Read PN50207.pdf text version

Electric Heat Tracing

INSTALLATION PROCEDURES

Electric Heat Tracing

The following installation procedures are suggested guidelines for the installation of a Thermon electric heat tracing system1. Individuals installing these products are responsible for complying with all applicable safety and health guidelines. Proper personal protective equipment, or PPE, should be utilized during installation. Contact Thermon if you have any additional questions.

Complete Electric Heat Tracing System . . .

A complete electric heat tracing system will typically include the following components1: 1. Electric heat tracing cable2 (self-regulating, power-limiting, parallel constant watt or series constant watt). 2. Power connection kit. 3. RTD sensor or control thermostat3. 4. In-line/T-splice kit (permits two or three cables to be spliced together). 5. Cable end termination. 6. Attachment tape (use on 12" intervals or as required by code or specification). 7. "Electric Heat Tracing" label (peel-and-stick label attaches to insulation vapor barrier on 10' intervals or as required by code or specification). 8. Thermal insulation4 and vapor barrier (by others). The absence of any of these items can cause a system to malfunction or represent a safety hazard. Illustration A: Typical Heat Tracing Installation

5

Applications . . .

1. Electric heat tracing cables are used for freeze protection or temperature maintenance of piping, tanks and instrumentation. This set of instructions covers typical piping applications. For installation details on tanks and instrumentation, refer to the Installation Guides on our website www.thermon.com. 2. Heat tracing cables may be installed in ordinary (nonclassified) and hazardous (classified) locations depending on the specific cable options and approvals2. The National Electric Code and Canadian Electrical Code require ground-fault protection be provided for electric heat tracing .

Types of Heating Cables . . .

Self-Regulating Heating Cables: BSXTM Self-Regulating Heating Cable (refer to Form TEP0067) RSXTM Self-Regulating Heating Cable (refer to Form TEP0004) KSXTM Self-Regulating Heating Cable (refer to Form TEP0072) HTSXTM Self-Regulating Heating Cable (refer to Form TEP0074) VSXTM Self-Regulating Heating Cable (refer to Form TEP0008) Power-Limiting Heating Cable: HPTTM Power-Limiting Heating Cable (refer to Form TEP0011) Parallel Constant Watt Heating Cable: FP Parallel Constant Watt Heating Cable (refer to Form TEP0016) Series Constant Watt Heating Cables: TEKTM Series Constant Watt Heating Cable (refer to Form TEP0021) HTEKTM Series Constant Watt Heating Cable (refer to Form TEP0022)

Notes . . . 1. Illustration depicts a typical self-regulating heating circuit. 2. Ground-fault equipment protection is required for all heat tracing circuits. 3. Temperature control is recommended for all freeze protection and temperature maintenance heat tracing applications. 4. All heat-traced lines must be thermally insulated. 5. Refer to Thermon form number PN50273 for installation instructions for MIQ mineral insulated heating cables.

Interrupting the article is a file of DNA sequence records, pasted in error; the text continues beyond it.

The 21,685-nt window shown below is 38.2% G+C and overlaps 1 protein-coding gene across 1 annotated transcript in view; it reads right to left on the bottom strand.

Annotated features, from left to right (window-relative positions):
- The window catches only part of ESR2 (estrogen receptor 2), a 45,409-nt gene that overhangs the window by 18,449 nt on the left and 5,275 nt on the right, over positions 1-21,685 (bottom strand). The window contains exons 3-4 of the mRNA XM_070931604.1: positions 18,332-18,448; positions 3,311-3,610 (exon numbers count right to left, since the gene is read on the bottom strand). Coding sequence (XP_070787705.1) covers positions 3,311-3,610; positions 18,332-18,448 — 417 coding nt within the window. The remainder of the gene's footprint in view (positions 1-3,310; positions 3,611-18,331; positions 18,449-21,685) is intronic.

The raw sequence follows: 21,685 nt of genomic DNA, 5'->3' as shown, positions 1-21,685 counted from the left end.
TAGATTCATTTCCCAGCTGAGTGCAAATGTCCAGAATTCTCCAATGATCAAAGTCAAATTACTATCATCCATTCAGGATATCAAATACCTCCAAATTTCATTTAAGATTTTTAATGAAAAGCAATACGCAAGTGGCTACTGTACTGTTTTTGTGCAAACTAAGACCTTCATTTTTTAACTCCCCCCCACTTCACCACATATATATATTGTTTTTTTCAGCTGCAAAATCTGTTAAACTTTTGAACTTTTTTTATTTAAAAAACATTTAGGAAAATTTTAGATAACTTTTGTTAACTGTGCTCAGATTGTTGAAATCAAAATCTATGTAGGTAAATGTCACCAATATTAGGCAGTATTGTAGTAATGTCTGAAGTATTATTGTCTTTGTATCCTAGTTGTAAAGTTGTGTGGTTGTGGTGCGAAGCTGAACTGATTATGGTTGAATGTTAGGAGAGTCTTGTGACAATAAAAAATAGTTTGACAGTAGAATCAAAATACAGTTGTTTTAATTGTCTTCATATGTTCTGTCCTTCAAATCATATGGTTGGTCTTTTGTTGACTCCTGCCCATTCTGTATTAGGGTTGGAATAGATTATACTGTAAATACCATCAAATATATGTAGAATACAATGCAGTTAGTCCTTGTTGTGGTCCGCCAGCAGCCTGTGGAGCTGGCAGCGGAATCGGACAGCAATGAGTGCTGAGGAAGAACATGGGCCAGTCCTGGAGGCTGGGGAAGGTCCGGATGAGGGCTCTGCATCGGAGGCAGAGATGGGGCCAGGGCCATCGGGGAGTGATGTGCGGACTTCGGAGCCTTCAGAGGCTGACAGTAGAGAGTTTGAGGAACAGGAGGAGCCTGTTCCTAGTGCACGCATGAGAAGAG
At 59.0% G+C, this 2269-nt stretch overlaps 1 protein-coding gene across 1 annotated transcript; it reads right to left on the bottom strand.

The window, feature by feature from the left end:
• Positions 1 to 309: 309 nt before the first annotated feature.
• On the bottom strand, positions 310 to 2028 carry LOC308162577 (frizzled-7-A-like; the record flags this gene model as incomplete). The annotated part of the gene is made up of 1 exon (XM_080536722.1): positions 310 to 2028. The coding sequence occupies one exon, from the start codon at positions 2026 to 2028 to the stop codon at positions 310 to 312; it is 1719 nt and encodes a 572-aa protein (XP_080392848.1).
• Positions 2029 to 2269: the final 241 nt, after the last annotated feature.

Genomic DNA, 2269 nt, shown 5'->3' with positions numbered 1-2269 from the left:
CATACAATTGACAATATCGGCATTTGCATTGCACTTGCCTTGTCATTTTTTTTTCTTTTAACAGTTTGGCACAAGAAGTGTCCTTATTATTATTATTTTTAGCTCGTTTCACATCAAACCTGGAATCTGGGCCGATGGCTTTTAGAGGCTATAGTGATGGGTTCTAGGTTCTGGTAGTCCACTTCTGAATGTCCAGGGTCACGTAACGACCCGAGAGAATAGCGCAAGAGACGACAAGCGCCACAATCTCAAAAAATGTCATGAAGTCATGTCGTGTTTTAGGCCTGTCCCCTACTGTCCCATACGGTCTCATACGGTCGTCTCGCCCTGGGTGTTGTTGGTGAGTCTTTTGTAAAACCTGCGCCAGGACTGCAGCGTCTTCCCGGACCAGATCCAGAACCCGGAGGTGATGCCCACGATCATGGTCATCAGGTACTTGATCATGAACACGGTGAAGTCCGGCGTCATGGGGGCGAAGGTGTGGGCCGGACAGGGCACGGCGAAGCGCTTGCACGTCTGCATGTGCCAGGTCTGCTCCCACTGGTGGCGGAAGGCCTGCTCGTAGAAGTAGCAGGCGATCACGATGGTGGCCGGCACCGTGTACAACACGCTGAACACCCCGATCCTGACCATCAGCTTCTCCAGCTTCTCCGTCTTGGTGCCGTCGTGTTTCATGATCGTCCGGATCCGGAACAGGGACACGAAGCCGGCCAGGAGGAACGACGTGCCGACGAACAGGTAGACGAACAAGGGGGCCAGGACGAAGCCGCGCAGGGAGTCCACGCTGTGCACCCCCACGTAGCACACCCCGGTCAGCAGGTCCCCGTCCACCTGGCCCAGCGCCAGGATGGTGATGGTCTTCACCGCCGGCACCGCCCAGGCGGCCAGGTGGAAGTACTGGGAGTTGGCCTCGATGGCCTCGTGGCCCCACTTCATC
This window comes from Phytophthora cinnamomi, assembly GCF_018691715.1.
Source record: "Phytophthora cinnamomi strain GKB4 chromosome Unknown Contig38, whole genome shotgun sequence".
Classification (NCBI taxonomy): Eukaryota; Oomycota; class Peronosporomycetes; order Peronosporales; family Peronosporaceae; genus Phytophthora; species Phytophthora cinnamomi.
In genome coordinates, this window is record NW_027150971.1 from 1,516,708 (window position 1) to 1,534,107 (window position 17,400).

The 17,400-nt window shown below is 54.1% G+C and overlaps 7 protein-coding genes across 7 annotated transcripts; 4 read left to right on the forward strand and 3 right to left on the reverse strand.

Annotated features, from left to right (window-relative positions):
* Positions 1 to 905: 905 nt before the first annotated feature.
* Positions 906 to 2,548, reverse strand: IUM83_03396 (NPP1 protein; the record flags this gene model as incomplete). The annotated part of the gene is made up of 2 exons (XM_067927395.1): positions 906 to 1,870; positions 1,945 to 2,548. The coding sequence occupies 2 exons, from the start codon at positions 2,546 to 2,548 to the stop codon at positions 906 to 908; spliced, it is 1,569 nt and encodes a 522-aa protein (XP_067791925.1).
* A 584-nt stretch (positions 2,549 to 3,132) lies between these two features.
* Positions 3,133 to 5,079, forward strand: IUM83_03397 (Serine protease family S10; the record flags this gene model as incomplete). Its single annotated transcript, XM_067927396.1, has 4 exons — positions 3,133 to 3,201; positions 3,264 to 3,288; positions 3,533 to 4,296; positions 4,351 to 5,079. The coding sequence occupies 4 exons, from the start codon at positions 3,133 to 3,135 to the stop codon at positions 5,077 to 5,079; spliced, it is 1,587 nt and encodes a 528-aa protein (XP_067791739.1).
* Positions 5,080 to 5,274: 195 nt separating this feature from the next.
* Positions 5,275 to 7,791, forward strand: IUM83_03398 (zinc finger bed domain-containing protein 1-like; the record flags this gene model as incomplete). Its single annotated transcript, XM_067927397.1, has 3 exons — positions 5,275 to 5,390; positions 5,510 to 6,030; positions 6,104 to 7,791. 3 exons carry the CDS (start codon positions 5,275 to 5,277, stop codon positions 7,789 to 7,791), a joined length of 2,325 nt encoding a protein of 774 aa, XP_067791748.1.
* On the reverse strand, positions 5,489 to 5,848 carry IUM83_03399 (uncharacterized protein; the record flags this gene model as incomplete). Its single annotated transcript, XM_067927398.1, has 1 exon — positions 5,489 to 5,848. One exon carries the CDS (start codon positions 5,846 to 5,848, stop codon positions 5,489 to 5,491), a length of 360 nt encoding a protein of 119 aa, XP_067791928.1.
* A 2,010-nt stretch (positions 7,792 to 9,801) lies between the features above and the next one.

4 5

8 6 7

3

1

2

1

Electric Heat Tracing

Upon Receiving, Cable . . .

1. Upon receiving heating cable, check to make sure the proper type and output have been received. All flexible cables have the catalog number, voltage rating and watt output printed on the jacket. 2. Visually inspect cable for any damage incurred during shipment. The heating cable should be tested to ensure electrical integrity with at least a 500 Vdc megger between the heating cable bus wires and the heating cable metallic braid. IEEE 515 recommends that the test voltage for polymer insulated heating cables be 2500 Vdc. Minimum resistance should be 20 megohms. Connect the positive lead of the megger to the cable bus wires and the negative lead to the metallic braid. (Record 1 on Cable Testing Report.) 3. Store in dry location.

Before Installing Cable . . .

1. Be sure all piping and equipment to be traced is completely installed and pressure tested. 2. Surface areas where heat tracing is to be installed must be reasonably clean. Remove dirt, rust and scale with a wire brush and oil and grease films with a suitable solvent.

Initial Installation . . .

1. Locate the cable on the lower quadrant of the pipe at the 4 or 8 o'clock position. If accessibility is a problem the cable may be installed at the 10 or 2 o'clock position. Temperature sensor should be located at least 90° from all heating cables. Refer to Illustration B for Heating Cable vs. Sensor Location. 2. Begin temporary installation at the proposed end-of-circuit location and lay out heating circuit on the pipe, allowing extra cable for the power connection and for any splice locations3. Refer to Illustration C for temporary installation. 3. Make heating cable allowances for valves, flanges, elbows and supports as per the applicable drawings and table on pages 3 and 4 of these installation procedures.